Rosita Lopez Marcano
Throughout history, leadership research and studies of leadership have been conducted by men and have focused primarily on male leaders (Edson, 1987; Hansot and Tyack 1981), and the interpretive frameworks derived from these studies have been used as a way to describe all human behavior. Moreover, the interpretive frameworks that were derived from the study of these men’s lives have been found to be inadequate when applied to women (Marshall 1993). Furthermore, while new studies on women have begun to include minorities, there continues to be little literature and research on Hispanic 1 women leaders. Professional women of color have historically encountered the discriminatory double bind of racism and sexism once they arrive at the workplace (Comas-Diaz and Greene 1995).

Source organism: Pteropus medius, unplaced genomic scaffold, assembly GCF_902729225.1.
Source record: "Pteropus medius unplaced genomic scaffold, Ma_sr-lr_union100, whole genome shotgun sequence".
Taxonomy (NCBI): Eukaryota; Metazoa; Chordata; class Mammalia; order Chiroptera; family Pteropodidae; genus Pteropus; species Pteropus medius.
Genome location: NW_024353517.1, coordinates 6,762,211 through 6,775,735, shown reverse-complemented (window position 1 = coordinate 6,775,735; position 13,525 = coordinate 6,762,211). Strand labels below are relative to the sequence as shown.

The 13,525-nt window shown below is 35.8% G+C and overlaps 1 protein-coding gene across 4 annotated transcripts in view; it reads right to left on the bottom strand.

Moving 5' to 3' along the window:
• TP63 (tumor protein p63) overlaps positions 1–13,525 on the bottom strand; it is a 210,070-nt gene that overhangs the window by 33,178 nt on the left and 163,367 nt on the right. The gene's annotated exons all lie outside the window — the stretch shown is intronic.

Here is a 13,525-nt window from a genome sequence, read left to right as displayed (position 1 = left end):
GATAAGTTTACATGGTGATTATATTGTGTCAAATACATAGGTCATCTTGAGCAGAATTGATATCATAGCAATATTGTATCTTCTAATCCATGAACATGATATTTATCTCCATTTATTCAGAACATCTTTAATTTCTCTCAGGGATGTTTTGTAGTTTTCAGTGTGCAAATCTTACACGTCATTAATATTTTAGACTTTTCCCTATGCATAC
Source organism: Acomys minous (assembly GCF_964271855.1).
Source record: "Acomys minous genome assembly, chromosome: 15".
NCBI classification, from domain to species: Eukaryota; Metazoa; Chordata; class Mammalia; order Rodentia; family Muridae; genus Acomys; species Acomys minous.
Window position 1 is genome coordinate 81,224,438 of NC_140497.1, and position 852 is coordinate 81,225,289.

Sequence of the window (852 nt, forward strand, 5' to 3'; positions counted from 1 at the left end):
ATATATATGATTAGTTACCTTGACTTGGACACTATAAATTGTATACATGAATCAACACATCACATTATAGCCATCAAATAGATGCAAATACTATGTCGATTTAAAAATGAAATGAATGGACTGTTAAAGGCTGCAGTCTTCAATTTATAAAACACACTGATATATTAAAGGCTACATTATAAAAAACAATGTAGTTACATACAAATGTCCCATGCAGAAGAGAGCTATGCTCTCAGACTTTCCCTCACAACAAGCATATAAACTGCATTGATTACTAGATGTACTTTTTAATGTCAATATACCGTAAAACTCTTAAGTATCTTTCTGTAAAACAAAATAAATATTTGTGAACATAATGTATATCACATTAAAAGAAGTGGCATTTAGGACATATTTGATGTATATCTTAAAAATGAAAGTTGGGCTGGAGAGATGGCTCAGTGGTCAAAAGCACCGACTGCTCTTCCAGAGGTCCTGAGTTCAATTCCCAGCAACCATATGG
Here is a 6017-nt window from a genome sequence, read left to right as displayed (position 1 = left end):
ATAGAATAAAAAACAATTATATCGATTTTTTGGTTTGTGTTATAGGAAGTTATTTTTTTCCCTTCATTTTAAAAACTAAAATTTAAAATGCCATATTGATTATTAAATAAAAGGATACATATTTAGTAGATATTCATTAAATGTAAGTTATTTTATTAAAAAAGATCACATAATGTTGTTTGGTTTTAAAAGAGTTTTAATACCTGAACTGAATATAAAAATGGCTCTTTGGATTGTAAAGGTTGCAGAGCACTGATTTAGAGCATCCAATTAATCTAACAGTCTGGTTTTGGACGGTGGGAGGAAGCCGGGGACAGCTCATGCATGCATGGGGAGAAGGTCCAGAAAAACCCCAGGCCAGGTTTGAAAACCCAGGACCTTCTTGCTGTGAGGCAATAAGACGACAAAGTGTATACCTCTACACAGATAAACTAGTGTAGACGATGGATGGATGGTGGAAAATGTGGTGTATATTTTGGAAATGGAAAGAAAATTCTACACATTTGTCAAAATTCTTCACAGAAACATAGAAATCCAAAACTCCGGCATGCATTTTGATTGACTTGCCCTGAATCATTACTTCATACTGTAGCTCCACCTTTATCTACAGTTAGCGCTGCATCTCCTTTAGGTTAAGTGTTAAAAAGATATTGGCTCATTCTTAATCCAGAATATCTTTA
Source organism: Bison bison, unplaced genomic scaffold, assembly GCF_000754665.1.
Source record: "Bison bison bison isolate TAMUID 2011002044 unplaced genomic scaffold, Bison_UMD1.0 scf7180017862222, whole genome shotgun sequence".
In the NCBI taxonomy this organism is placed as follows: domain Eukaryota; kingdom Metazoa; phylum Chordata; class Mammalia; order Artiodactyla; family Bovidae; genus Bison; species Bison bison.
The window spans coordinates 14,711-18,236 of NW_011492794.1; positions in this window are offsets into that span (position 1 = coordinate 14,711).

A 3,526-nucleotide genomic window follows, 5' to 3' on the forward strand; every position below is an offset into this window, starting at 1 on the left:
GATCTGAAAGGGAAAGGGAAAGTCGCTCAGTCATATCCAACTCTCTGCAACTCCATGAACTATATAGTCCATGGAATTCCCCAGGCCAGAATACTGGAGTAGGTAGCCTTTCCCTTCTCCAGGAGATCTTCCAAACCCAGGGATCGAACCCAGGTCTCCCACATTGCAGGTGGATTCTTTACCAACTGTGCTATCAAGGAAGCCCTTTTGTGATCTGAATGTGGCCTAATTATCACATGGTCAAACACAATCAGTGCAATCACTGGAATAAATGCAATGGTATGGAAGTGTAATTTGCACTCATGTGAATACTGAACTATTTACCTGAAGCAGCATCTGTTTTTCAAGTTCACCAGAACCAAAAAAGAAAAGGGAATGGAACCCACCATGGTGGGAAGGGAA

Not much has changed. Women continue to be misunderstood and often mistreated in the workplace; and Latinas, in particular, because of a constellation of cultural expectations and societal biases, have had many hurdles to face as they move into leadership roles.
Hispanic women share a history of discrimination and oppression with other marginalized groups in America as a result of their culture, class, and color differences. In addition to this, language differences can also be a factor that impacts their lives and their leadership aspirations. This in part may be due to the fact they have multiple experiences that intersect with one another. For instance, many have their cultural and historical roots in Spain; they speak the